Onkar Singh in New Delhi
Former Hurriyat Conference chairman Mirwaiz Umar Farooq on Friday claimed that by agreeing to talk directly to Islamabad, the government of India has admitted that Pakistan is a party to the Kashmir dispute.
"So far the government had insisted that it would not hold talks with Pakistan on the Kashmir issue. Our stand has been vindicated now and Kashmir has once again become an international issue," the Mirwaiz told rediff.com in Delhi.
Asked if the Hurriyat still favoured Kashmir's merger with Pakistan, he said: "When people in Kashmir spoke of azadi in 1948 it meant merger with Pakistan. But after the armed struggle that started in 1989, this concept has changed -- azadi now means an independent state," he said.
Does it mean an independent Kashmir?
"Not necessarily. We, the Kashmiris, want to be the masters of our own destiny. That is why we were saying that we should be allowed to go to Pakistan so that we could sit with our brothers in Pakistan-occupied-Kashmir and evolve the concept of azadi," he said.
When it was pointed out that the UN Secretary General Kofi Annan had said that the talks on Kashmir must centre around either the Lahore Declaration or the Shimla Agreement, the Mirwaiz said: "We are not rigid in our stand. Hurriyat Conference is flexible and wants amicable solution of the Kashmir problem."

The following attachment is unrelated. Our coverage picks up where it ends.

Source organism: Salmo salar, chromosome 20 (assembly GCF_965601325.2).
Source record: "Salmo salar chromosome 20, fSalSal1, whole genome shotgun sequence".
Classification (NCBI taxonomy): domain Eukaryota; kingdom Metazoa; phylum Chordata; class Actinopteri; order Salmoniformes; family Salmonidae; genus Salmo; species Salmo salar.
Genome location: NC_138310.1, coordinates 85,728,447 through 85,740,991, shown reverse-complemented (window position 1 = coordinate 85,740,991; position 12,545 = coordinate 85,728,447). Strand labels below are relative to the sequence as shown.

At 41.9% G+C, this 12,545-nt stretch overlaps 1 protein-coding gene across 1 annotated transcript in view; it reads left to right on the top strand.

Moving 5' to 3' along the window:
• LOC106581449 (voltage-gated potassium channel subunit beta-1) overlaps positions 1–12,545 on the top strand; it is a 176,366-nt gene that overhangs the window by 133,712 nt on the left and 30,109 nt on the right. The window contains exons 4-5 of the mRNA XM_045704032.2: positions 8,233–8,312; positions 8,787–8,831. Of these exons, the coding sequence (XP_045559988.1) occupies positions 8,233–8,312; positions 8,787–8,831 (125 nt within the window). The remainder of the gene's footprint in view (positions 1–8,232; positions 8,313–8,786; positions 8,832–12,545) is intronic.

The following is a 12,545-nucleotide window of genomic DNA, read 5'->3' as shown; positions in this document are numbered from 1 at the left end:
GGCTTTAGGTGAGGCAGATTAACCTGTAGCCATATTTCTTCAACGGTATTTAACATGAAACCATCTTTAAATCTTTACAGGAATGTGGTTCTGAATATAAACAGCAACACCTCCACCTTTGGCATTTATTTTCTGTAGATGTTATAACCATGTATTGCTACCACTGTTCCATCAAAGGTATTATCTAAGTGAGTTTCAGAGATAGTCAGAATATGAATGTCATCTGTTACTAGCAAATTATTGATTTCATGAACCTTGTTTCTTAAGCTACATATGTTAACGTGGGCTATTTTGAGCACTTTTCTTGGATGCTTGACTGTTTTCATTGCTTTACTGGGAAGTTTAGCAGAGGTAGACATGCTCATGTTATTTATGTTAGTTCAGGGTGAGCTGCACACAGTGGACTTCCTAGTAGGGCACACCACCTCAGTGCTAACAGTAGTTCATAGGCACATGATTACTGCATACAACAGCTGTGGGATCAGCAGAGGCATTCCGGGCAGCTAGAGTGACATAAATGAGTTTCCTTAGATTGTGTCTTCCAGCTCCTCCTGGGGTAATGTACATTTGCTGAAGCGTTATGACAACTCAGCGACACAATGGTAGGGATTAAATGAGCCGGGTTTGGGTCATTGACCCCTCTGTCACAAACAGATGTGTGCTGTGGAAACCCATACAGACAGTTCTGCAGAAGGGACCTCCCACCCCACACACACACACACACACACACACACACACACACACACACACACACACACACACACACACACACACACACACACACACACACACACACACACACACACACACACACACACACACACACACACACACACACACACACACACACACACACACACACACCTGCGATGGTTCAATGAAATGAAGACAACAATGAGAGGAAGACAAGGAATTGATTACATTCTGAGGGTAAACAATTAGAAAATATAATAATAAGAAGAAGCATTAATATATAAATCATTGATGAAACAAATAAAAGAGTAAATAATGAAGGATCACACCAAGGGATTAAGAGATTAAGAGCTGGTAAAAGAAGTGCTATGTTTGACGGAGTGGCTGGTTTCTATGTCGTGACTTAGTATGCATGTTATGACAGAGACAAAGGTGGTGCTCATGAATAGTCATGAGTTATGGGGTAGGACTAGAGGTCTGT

He expressed anger at Home Minister Lal Kishenchand Advani's statement that Hurriyat would have no role to play in the Union government's parleys with Pakistani military ruler General Pervez Musharraf if and when he visits India. "How can you hope to solve the Kashmir problem without the involvement of the Kashmiris in the talks?"
He said the Hurriyat Conference did receive a letter from the government interlocutor K C Pant, but it did not say whether the government wanted to resolve the problem of Jammu and Kashmir.
If this clarification is made in the letter then Hurriyat conference has no problem in holding talks with K C Pant, he said.
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